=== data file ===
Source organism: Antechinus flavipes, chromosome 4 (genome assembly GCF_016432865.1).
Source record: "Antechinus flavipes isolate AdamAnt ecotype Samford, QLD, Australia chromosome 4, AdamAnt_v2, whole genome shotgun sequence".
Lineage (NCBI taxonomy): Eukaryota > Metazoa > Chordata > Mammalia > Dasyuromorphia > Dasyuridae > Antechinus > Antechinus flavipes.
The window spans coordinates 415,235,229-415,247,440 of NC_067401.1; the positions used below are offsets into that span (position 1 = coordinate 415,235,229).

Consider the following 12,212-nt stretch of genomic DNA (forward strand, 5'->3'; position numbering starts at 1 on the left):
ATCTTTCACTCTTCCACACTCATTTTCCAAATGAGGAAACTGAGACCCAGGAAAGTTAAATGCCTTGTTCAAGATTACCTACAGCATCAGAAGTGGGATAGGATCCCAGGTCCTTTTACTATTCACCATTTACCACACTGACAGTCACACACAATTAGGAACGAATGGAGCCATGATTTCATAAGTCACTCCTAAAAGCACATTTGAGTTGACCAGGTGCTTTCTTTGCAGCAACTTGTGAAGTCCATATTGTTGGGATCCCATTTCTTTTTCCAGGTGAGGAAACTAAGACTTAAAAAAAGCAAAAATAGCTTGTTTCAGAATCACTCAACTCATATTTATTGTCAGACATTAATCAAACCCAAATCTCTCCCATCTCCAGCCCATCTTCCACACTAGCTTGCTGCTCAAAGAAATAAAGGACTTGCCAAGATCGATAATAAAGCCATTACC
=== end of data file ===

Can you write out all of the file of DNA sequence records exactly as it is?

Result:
Source organism: Antechinus flavipes, chromosome 4 (genome assembly GCF_016432865.1).
Source record: "Antechinus flavipes isolate AdamAnt ecotype Samford, QLD, Australia chromosome 4, AdamAnt_v2, whole genome shotgun sequence".
Lineage (NCBI taxonomy): Eukaryota > Metazoa > Chordata > Mammalia > Dasyuromorphia > Dasyuridae > Antechinus > Antechinus flavipes.
The window spans coordinates 415,235,229-415,247,440 of NC_067401.1; the positions used below are offsets into that span (position 1 = coordinate 415,235,229).

Consider the following 12,212-nt stretch of genomic DNA (forward strand, 5'->3'; position numbering starts at 1 on the left):
ATCTTTCACTCTTCCACACTCATTTTCCAAATGAGGAAACTGAGACCCAGGAAAGTTAAATGCCTTGTTCAAGATTACCTACAGCATCAGAAGTGGGATAGGATCCCAGGTCCTTTTACTATTCACCATTTACCACACTGACAGTCACACACAATTAGGAACGAATGGAGCCATGATTTCATAAGTCACTCCTAAAAGCACATTTGAGTTGACCAGGTGCTTTCTTTGCAGCAACTTGTGAAGTCCATATTGTTGGGATCCCATTTCTTTTTCCAGGTGAGGAAACTAAGACTTAAAAAAAGCAAAAATAGCTTGTTTCAGAATCACTCAACTCATATTTATTGTCAGACATTAATCAAACCCAAATCTCTCCCATCTCCAGCCCATCTTCCACACTAGCTTGCTGCTCAAAGAAATAAAGGACTTGCCAAGATCGATAATAAAGCCATTACC